There is no doubt that the addition of a great wine to a well-loved recipe can make all the difference, but using the wrong type can bring disappointment come dinnertime. Fortunately, there are some great tips available to help make sure that does not happen.
Assess Your Ingredient List
Every wine is made up of acidic notes, sugar and tannins that will make their presence known in any dish that incorporates them. However, a wine’s more subtle traits are likely to cook out in the heat. In order to achieve the right effect, review the recipe to be used in advance. If there is a great deal of citrus juice, vinegar or other acids in the food, take that into consideration when choosing wines. This tip is particularly important when using white wines. Drier whites are great to use with vegetables and light fish. Foods containing carrots, onions or tomatoes will benefit from the use of a full-bodied red, due to the sugars those foods contain.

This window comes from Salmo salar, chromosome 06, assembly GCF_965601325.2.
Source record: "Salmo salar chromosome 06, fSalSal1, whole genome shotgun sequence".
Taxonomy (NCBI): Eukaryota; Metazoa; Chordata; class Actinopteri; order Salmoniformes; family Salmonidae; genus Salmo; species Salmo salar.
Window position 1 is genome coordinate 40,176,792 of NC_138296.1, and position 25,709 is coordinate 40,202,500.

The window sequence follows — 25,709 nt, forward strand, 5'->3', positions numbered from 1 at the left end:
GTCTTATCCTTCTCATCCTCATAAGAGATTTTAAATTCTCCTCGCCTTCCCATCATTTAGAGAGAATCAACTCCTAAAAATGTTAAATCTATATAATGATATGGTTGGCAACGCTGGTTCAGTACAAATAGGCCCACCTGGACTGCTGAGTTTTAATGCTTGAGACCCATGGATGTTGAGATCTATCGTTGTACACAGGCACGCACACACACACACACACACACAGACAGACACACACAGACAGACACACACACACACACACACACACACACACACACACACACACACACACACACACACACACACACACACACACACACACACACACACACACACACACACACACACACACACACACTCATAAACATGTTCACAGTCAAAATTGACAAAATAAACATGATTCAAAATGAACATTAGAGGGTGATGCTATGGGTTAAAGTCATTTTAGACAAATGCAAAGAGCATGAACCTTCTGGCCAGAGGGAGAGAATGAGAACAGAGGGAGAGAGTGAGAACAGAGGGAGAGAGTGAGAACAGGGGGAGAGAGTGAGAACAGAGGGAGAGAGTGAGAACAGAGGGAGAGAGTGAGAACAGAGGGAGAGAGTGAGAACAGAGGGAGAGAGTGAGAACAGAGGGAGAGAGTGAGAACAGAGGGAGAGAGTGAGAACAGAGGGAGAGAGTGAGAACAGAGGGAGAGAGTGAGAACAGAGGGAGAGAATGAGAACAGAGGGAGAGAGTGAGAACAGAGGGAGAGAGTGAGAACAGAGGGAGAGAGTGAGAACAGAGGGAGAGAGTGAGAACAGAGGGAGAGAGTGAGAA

Which Color To Choose
When cooking with wine, it is always wise to use something you would be happy serving with the meal. If you are planning to drink a wine that is not extraordinarily rare, consider purchasing a second bottle to use in food prep. If red wine is involved, however, be aware of tannin levels. Wines that are high in tannins can taste a bit harsh when reduced for a sauce. The good news is that tannins can be greatly tempered by the protein found in dairy and meat.
Bi-Rite Market wine buyer Josh Adler simplifies the process by suggesting that those wishing to cook with wine choose something that originates from the same geographic area as the recipe or ingredients that will be part of the meal. There is a synergy between food and drink that cannot be denied, and it will come through on the palate.
Keeping An Eye On Quality
While it may not feel right to cook using a pricey bottle, it is wise not to use especially cheap wines. Wine that is not good enough to stand alone as a drink is not of sufficient quality to use in cooking. Go for an everyday wine of respectable quality.
Cooks interested in developing even deeper layers of flavour in their dishes can utilize fortified varieties including Medeira, Port, Marsala and Sherry.